Your browser is no longer supported

For the best possible experience using our website we recommend you upgrade to a newer version or another browser.

Your browser appears to have cookies disabled. For the best experience of this website, please enable cookies in your browser

We'll assume we have your consent to use cookies, for example so you won't need to log in each time you visit our site.
Learn more

PRACTICE COMMENT

'With funding, district nurses can train HCAs to support them'

  • Comment

With appropriate funding, we should be able to train healthcare assistants to support district nursing services, says Neesha Oozageer

I have been asking myself whether effective district nursing is practical in the current financial climate and whether patients feel adequately supported in the community rather than in hospital. We currently have an evolving NHS system, with a shift from hospital care provision to a community care focus. The frequency and extent of changes in the health service often frightens health professionals let alone patients. Speaking to service users and colleagues I have found them questioning whether community services can provide suitable care for acutely ill patients.

Those providing care in the community, particularly that offered by district nursing services, have recognised the growing importance of listening to patients. As a result, services have developed over the years to suit patients’ practical needs. The district nursing service understands that looking after the community is not a “one size fits all” approach and works alongside other health professionals to provide care that is fit for each individual. To help serve a larger population, more community nurses, associate practitioners and healthcare assistants are working in the community to support a district nursing service in providing individualised care.

Being a health professional is not only about providing a service but also communicating and promoting that service. Identifying the strong points of a service can not only encourage use but also draw recognition and financial support. This can help boost staff morale and create a happier team. Recent publications have identified the need for a shift towards a community-led service due to economic challenges. However, it could be argued that, aside from economic pressures, we are finally listening to our patients. Some people have always wanted to be cared for in their homes in familiar surroundings.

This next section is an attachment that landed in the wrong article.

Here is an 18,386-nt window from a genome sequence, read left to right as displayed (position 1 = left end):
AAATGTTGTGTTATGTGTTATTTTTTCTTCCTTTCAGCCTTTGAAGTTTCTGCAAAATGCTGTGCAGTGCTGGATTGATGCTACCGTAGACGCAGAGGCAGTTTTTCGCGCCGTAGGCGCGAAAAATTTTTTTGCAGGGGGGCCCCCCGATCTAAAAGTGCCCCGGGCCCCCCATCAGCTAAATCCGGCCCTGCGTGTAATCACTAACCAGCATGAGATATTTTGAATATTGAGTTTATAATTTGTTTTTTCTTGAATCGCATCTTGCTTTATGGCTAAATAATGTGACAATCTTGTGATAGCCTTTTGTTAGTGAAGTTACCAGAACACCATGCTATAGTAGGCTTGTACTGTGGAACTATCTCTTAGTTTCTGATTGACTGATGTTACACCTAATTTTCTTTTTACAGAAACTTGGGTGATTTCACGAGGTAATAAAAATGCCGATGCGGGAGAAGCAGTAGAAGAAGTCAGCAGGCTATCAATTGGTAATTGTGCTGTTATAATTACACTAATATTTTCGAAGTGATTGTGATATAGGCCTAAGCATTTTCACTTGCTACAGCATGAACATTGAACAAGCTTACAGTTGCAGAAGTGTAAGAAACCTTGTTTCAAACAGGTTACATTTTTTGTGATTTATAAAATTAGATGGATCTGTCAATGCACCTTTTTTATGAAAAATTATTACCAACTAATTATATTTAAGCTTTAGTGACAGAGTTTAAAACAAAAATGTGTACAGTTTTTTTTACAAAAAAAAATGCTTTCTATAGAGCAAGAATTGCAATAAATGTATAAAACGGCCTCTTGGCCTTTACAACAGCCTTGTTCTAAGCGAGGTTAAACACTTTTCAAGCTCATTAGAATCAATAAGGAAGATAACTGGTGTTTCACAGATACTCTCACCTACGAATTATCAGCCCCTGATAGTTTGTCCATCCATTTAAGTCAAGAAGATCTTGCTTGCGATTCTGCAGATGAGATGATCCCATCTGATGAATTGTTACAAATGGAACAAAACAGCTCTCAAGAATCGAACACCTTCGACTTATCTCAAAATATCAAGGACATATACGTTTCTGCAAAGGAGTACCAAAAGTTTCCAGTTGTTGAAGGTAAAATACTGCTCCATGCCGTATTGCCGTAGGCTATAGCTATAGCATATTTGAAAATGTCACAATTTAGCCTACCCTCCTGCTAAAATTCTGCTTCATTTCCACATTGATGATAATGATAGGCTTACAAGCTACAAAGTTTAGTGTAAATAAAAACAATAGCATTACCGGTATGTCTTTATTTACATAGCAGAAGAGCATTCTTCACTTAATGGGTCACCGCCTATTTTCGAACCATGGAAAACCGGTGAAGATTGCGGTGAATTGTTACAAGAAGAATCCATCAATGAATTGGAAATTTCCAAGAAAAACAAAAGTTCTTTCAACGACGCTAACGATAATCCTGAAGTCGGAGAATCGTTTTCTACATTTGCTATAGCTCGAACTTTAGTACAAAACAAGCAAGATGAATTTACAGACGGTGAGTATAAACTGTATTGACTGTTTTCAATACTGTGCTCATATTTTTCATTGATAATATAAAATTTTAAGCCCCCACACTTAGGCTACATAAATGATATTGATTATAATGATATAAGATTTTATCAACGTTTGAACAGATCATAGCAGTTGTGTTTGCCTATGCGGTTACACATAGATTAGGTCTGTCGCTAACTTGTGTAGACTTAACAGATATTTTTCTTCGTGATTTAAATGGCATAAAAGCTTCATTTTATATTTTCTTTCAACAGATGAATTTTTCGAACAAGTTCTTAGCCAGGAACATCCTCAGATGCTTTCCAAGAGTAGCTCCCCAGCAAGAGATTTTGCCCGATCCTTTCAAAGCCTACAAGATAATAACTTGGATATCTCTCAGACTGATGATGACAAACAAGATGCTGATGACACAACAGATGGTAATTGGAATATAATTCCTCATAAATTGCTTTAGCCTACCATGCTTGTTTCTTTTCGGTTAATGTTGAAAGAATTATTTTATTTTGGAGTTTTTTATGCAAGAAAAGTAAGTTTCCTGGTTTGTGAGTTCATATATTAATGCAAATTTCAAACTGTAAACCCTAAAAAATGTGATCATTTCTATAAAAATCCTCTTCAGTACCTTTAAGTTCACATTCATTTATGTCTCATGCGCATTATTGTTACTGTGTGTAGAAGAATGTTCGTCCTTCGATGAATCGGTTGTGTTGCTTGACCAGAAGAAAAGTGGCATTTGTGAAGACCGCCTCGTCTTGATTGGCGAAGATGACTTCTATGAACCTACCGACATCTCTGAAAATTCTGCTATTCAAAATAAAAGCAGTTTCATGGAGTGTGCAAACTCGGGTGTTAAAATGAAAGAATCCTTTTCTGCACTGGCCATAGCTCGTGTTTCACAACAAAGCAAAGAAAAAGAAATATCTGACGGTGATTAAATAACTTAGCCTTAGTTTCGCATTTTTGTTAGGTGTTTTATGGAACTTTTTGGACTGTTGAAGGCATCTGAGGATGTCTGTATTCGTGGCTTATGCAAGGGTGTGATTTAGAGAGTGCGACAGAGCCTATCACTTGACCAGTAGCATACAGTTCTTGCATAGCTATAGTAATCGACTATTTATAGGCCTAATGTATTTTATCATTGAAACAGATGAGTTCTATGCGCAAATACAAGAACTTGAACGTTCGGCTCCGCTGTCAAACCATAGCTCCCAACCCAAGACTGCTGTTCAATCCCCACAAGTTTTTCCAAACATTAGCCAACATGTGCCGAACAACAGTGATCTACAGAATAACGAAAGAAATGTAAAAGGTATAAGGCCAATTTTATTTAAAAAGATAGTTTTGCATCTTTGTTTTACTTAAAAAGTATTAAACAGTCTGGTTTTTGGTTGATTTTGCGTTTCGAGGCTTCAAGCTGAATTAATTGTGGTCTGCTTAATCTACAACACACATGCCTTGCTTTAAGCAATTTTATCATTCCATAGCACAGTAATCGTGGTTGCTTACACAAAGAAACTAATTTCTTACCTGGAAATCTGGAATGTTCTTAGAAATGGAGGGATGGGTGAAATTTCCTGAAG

Prevention of admission and support at the point of discharge promotes economic viability as well as reduction of healthcare-associated infections. It is important to acknowledge that hospitals provide essential care to patients who are critically ill and that district nursing works with this rationale, together with the view that only patients who need to be admitted actually are admitted. District nursing teams now not only have more skills than ever before but also have confidence to provide a service to suit patient needs.

So, going back to the initial question of whether district nursing is practical in the current financial climate and whether patients feel supported: this could be seen as unsustainable in practice due to increased demands on community services and nurses. However, more funding is on its way and this can only help improve service delivery in the community. More nurses will be available with more clinical expertise - and they will be able to train healthcare assistants to support district nursing services further ensuring there is a service that delivers the care patients want in their own homes.

Neesha Oozageer is senior lecturer, community nursing team, Kingston University and St George’s University of London.

  • Click here for a print-friendly PDF of this article
  • Comment

Have your say

You must sign in to make a comment

Please remember that the submission of any material is governed by our Terms and Conditions and by submitting material you confirm your agreement to these Terms and Conditions. Links may be included in your comments but HTML is not permitted.